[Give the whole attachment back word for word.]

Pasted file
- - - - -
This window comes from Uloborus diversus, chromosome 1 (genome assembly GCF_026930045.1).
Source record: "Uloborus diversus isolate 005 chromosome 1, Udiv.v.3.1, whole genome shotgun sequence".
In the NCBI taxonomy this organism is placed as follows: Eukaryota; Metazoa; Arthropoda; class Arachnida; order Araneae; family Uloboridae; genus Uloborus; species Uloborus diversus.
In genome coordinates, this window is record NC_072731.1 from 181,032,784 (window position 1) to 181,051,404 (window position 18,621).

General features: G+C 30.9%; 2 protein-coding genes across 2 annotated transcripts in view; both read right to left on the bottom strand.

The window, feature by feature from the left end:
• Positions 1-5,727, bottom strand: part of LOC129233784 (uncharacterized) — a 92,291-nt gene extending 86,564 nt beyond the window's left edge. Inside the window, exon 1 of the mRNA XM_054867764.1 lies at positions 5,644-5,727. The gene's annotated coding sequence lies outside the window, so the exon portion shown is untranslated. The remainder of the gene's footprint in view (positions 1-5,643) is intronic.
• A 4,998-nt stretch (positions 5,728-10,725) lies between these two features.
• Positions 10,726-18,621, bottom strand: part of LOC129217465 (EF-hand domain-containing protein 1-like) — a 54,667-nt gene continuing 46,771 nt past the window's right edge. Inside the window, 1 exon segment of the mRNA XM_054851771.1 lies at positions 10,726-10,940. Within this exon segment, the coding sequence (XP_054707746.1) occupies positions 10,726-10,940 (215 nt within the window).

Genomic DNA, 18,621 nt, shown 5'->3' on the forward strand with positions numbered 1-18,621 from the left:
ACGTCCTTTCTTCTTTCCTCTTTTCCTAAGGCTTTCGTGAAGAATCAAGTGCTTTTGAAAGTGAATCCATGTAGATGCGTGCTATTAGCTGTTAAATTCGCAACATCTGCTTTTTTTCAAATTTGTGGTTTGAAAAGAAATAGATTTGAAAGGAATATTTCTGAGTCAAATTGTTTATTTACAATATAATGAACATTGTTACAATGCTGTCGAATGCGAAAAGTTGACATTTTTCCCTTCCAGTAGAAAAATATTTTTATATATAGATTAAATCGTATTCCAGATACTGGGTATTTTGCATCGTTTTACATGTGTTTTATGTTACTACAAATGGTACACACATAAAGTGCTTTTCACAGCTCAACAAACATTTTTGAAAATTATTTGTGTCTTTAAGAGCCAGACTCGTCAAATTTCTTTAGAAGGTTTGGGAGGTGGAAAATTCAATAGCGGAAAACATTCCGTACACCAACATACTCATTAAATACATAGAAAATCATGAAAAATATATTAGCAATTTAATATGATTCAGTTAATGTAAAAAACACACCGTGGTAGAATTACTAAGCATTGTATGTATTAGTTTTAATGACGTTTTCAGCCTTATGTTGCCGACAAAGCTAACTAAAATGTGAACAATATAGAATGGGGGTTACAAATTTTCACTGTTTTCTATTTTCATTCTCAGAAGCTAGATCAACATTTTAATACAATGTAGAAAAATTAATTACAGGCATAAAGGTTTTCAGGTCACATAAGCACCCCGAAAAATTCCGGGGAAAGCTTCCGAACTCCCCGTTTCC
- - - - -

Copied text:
This window comes from Uloborus diversus, chromosome 1 (genome assembly GCF_026930045.1).
Source record: "Uloborus diversus isolate 005 chromosome 1, Udiv.v.3.1, whole genome shotgun sequence".
In the NCBI taxonomy this organism is placed as follows: Eukaryota; Metazoa; Arthropoda; class Arachnida; order Araneae; family Uloboridae; genus Uloborus; species Uloborus diversus.
In genome coordinates, this window is record NC_072731.1 from 181,032,784 (window position 1) to 181,051,404 (window position 18,621).

General features: G+C 30.9%; 2 protein-coding genes across 2 annotated transcripts in view; both read right to left on the bottom strand.

The window, feature by feature from the left end:
• Positions 1-5,727, bottom strand: part of LOC129233784 (uncharacterized) — a 92,291-nt gene extending 86,564 nt beyond the window's left edge. Inside the window, exon 1 of the mRNA XM_054867764.1 lies at positions 5,644-5,727. The gene's annotated coding sequence lies outside the window, so the exon portion shown is untranslated. The remainder of the gene's footprint in view (positions 1-5,643) is intronic.
• A 4,998-nt stretch (positions 5,728-10,725) lies between these two features.
• Positions 10,726-18,621, bottom strand: part of LOC129217465 (EF-hand domain-containing protein 1-like) — a 54,667-nt gene continuing 46,771 nt past the window's right edge. Inside the window, 1 exon segment of the mRNA XM_054851771.1 lies at positions 10,726-10,940. Within this exon segment, the coding sequence (XP_054707746.1) occupies positions 10,726-10,940 (215 nt within the window).

Genomic DNA, 18,621 nt, shown 5'->3' on the forward strand with positions numbered 1-18,621 from the left:
ACGTCCTTTCTTCTTTCCTCTTTTCCTAAGGCTTTCGTGAAGAATCAAGTGCTTTTGAAAGTGAATCCATGTAGATGCGTGCTATTAGCTGTTAAATTCGCAACATCTGCTTTTTTTCAAATTTGTGGTTTGAAAAGAAATAGATTTGAAAGGAATATTTCTGAGTCAAATTGTTTATTTACAATATAATGAACATTGTTACAATGCTGTCGAATGCGAAAAGTTGACATTTTTCCCTTCCAGTAGAAAAATATTTTTATATATAGATTAAATCGTATTCCAGATACTGGGTATTTTGCATCGTTTTACATGTGTTTTATGTTACTACAAATGGTACACACATAAAGTGCTTTTCACAGCTCAACAAACATTTTTGAAAATTATTTGTGTCTTTAAGAGCCAGACTCGTCAAATTTCTTTAGAAGGTTTGGGAGGTGGAAAATTCAATAGCGGAAAACATTCCGTACACCAACATACTCATTAAATACATAGAAAATCATGAAAAATATATTAGCAATTTAATATGATTCAGTTAATGTAAAAAACACACCGTGGTAGAATTACTAAGCATTGTATGTATTAGTTTTAATGACGTTTTCAGCCTTATGTTGCCGACAAAGCTAACTAAAATGTGAACAATATAGAATGGGGGTTACAAATTTTCACTGTTTTCTATTTTCATTCTCAGAAGCTAGATCAACATTTTAATACAATGTAGAAAAATTAATTACAGGCATAAAGGTTTTCAGGTCACATAAGCACCCCGAAAAATTCCGGGGAAAGCTTCCGAACTCCCCGTTTCC